Ooma Starts Selling Free-Call Phone Boxes

A Silicon Valley startup began selling $399 gadgets Wednesday that consumers with broadband Internet service can use to make unlimited free domestic phone calls.

Backed by $27 million in venture capital, Ooma Inc. has distributed 1,500 beta units, which have handled 325,000 calls. The system works like to peer-to-peer and distributed computing through both cable and DSL lines.

While traditional phone switches connect a local toll call or a long-distance call through the public switched telephone network, Ooma uses the Internet to connect the long-distance portion of calls for free.

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Users plug a white machine smaller than a macaroni-and-cheese box between their home's broadband connection and a primary telephone.

They can connect a secondary phone using an Ooma "Scout," to cost $39 each.

The system relies on a patent-pending software code, but executives won't provide what they consider proprietary details.

When Ooma users pick up the phone, they hear a special dial tone. But they dial normally, and they retrieve voice mail by pushing a button on the Ooma Hub. Users pay for international calls online with a credit card.

"Everyone is aware you can use broadband for phone service, and I think when they saw Ooma it was what consumers were waiting for," CEO Andrew Frame said.

On Wednesday, Ooma launched an 80-second YouTube advertisement produced by Ooma creative director Ashton Kutcher, the Iowa-born model who starred in the sitcom "That 70's Show."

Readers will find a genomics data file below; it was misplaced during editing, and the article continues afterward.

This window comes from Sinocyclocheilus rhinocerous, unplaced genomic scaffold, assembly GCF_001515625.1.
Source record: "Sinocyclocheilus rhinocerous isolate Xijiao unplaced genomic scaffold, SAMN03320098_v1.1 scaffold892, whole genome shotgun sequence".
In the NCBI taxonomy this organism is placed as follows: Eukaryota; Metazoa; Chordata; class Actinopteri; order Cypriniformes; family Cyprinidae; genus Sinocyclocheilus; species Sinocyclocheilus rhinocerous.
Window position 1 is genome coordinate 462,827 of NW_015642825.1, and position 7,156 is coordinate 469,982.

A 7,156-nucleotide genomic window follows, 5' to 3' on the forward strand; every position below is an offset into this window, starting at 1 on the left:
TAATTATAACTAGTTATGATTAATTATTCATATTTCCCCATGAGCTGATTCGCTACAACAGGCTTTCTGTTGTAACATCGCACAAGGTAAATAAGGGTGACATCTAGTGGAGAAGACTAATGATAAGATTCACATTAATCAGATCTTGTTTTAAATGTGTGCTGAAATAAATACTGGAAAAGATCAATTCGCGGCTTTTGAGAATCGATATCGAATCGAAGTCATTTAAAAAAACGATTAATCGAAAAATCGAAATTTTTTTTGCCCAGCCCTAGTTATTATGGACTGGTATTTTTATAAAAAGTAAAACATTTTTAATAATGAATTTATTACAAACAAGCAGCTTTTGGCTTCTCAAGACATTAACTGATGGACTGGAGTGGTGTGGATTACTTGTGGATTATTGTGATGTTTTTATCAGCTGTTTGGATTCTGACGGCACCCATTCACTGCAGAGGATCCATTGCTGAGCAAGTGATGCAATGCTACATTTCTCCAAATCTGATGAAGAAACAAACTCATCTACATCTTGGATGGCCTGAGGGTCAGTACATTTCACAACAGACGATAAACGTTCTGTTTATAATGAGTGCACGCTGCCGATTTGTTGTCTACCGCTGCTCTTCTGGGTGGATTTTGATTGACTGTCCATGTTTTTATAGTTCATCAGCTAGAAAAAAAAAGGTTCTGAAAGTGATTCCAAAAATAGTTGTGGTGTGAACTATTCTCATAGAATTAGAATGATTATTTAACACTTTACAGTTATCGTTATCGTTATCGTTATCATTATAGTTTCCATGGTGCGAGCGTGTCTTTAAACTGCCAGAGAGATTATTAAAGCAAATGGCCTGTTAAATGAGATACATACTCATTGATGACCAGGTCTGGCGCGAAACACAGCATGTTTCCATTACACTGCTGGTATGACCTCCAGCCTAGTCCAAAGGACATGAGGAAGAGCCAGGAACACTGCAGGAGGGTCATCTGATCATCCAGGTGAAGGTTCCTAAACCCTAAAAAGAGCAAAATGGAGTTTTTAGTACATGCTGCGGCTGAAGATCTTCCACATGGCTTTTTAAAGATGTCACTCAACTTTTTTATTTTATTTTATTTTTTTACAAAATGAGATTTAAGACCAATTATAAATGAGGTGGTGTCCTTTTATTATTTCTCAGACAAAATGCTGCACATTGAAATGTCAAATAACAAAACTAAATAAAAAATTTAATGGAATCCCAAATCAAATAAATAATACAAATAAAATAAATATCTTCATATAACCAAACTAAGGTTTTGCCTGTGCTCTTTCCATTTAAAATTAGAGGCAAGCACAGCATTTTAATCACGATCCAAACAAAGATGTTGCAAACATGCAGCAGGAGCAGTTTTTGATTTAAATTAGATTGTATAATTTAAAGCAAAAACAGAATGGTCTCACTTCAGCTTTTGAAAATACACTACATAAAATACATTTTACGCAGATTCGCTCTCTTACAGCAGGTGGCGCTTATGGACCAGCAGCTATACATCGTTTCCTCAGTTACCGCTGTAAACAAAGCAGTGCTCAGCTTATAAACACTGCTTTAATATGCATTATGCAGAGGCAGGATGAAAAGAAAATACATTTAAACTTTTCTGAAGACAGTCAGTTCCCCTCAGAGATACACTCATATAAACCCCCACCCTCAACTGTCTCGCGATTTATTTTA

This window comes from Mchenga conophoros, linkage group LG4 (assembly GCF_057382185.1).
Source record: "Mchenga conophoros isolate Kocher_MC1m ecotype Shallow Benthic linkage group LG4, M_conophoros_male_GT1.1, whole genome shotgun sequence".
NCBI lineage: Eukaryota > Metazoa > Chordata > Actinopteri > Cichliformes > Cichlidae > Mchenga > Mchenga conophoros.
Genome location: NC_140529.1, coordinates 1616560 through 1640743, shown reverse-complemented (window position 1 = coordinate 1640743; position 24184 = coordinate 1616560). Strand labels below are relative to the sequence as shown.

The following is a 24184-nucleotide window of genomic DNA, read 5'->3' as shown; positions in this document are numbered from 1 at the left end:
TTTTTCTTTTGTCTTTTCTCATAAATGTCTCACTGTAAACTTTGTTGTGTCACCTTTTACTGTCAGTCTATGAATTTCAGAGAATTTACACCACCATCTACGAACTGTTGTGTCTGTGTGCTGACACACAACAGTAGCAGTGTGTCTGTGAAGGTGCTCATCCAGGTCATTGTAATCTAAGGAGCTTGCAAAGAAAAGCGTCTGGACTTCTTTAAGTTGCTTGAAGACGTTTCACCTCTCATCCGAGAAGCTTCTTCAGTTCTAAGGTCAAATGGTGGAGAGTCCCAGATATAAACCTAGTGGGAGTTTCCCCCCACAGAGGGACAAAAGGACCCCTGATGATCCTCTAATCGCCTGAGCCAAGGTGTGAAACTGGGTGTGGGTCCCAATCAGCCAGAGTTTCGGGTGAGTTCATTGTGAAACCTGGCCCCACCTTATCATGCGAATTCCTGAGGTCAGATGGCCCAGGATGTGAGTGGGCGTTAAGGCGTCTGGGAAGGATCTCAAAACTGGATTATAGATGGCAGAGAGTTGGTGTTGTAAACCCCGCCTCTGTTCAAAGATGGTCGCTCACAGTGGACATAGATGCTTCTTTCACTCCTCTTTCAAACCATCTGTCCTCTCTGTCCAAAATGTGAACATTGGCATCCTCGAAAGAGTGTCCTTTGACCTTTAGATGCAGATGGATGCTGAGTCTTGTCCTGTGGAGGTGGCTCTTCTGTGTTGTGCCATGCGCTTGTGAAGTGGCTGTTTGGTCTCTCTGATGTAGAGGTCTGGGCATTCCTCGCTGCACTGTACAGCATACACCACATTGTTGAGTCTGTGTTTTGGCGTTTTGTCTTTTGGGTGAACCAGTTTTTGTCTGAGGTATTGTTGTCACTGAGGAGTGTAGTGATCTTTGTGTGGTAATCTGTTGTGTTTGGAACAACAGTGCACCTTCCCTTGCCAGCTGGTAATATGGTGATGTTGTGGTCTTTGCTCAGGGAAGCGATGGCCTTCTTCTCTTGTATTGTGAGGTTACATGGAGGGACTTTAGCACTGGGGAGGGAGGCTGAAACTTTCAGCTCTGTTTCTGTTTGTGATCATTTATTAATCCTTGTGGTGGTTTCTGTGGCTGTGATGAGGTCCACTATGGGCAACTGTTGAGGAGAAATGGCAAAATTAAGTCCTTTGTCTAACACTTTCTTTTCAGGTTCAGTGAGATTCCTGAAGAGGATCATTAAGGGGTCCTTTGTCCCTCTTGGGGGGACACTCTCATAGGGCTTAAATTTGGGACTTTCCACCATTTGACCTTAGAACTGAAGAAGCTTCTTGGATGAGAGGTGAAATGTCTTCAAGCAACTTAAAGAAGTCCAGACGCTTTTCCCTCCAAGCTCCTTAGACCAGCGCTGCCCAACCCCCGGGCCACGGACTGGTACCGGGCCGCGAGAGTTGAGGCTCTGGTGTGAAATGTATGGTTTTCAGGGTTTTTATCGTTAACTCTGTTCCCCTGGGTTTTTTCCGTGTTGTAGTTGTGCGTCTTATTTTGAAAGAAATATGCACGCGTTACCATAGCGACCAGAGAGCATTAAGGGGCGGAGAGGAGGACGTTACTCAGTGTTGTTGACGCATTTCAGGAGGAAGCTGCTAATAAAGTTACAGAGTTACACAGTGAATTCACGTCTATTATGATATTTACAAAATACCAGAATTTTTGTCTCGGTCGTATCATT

Kutcher wrote in an e-mail to The Associated Press that Ooma "opened my eyes" to technology's power.

Consumers remain skittish about alternative phone providers following the July shutdown of SunRocket Inc., the No. 2 standalone Internet phone company after leader Vonage Holdings Corp.

Ooma also competes against eBay Inc.'s Skype division, which has more than 220 million registered users and also connects calls via the Web.

Unlike Skype, which can be used with a headset but works best when both caller and recipient have the software and they both talk through their computers' microphones, Ooma uses standard home phones.

It also comes with conference calling, voicemail and an online "lounge" where users may change their preferences or get voice mail in an e-mail format — and it creates a free second line with the Scout.

Domestic calls are free even if the recipient does not have the Ooma box.

In addition, the company — which is planning a major software announcement in January at the International Consumer Electronics Show — expects to offer more services that users can download from Ooma.com as they become available.